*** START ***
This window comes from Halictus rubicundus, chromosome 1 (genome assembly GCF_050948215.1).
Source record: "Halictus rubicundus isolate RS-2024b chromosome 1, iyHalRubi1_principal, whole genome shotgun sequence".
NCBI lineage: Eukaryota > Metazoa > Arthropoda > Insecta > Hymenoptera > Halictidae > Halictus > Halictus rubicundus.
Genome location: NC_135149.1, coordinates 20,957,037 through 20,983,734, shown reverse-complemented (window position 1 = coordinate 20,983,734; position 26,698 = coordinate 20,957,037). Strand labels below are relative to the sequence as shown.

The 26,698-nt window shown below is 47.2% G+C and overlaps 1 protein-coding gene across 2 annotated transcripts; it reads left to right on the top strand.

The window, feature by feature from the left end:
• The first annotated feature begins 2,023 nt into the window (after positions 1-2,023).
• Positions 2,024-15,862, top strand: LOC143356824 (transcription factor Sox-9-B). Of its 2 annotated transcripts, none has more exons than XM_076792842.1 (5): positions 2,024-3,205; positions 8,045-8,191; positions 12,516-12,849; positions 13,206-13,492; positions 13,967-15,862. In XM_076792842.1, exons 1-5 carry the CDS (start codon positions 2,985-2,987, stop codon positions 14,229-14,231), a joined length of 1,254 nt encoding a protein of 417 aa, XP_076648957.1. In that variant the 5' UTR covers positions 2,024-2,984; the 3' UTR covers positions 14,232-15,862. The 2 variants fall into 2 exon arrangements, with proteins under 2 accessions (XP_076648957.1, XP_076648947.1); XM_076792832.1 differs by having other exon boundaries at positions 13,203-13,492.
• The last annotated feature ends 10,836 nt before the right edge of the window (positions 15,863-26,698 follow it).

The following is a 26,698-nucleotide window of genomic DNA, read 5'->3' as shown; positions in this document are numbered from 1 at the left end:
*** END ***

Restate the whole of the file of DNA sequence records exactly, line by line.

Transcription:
This window comes from Halictus rubicundus, chromosome 1 (genome assembly GCF_050948215.1).
Source record: "Halictus rubicundus isolate RS-2024b chromosome 1, iyHalRubi1_principal, whole genome shotgun sequence".
NCBI lineage: Eukaryota > Metazoa > Arthropoda > Insecta > Hymenoptera > Halictidae > Halictus > Halictus rubicundus.
Genome location: NC_135149.1, coordinates 20,957,037 through 20,983,734, shown reverse-complemented (window position 1 = coordinate 20,983,734; position 26,698 = coordinate 20,957,037). Strand labels below are relative to the sequence as shown.

The 26,698-nt window shown below is 47.2% G+C and overlaps 1 protein-coding gene across 2 annotated transcripts; it reads left to right on the top strand.

The window, feature by feature from the left end:
• The first annotated feature begins 2,023 nt into the window (after positions 1-2,023).
• Positions 2,024-15,862, top strand: LOC143356824 (transcription factor Sox-9-B). Of its 2 annotated transcripts, none has more exons than XM_076792842.1 (5): positions 2,024-3,205; positions 8,045-8,191; positions 12,516-12,849; positions 13,206-13,492; positions 13,967-15,862. In XM_076792842.1, exons 1-5 carry the CDS (start codon positions 2,985-2,987, stop codon positions 14,229-14,231), a joined length of 1,254 nt encoding a protein of 417 aa, XP_076648957.1. In that variant the 5' UTR covers positions 2,024-2,984; the 3' UTR covers positions 14,232-15,862. The 2 variants fall into 2 exon arrangements, with proteins under 2 accessions (XP_076648957.1, XP_076648947.1); XM_076792832.1 differs by having other exon boundaries at positions 13,203-13,492.
• The last annotated feature ends 10,836 nt before the right edge of the window (positions 15,863-26,698 follow it).

The following is a 26,698-nucleotide window of genomic DNA, read 5'->3' as shown; positions in this document are numbered from 1 at the left end: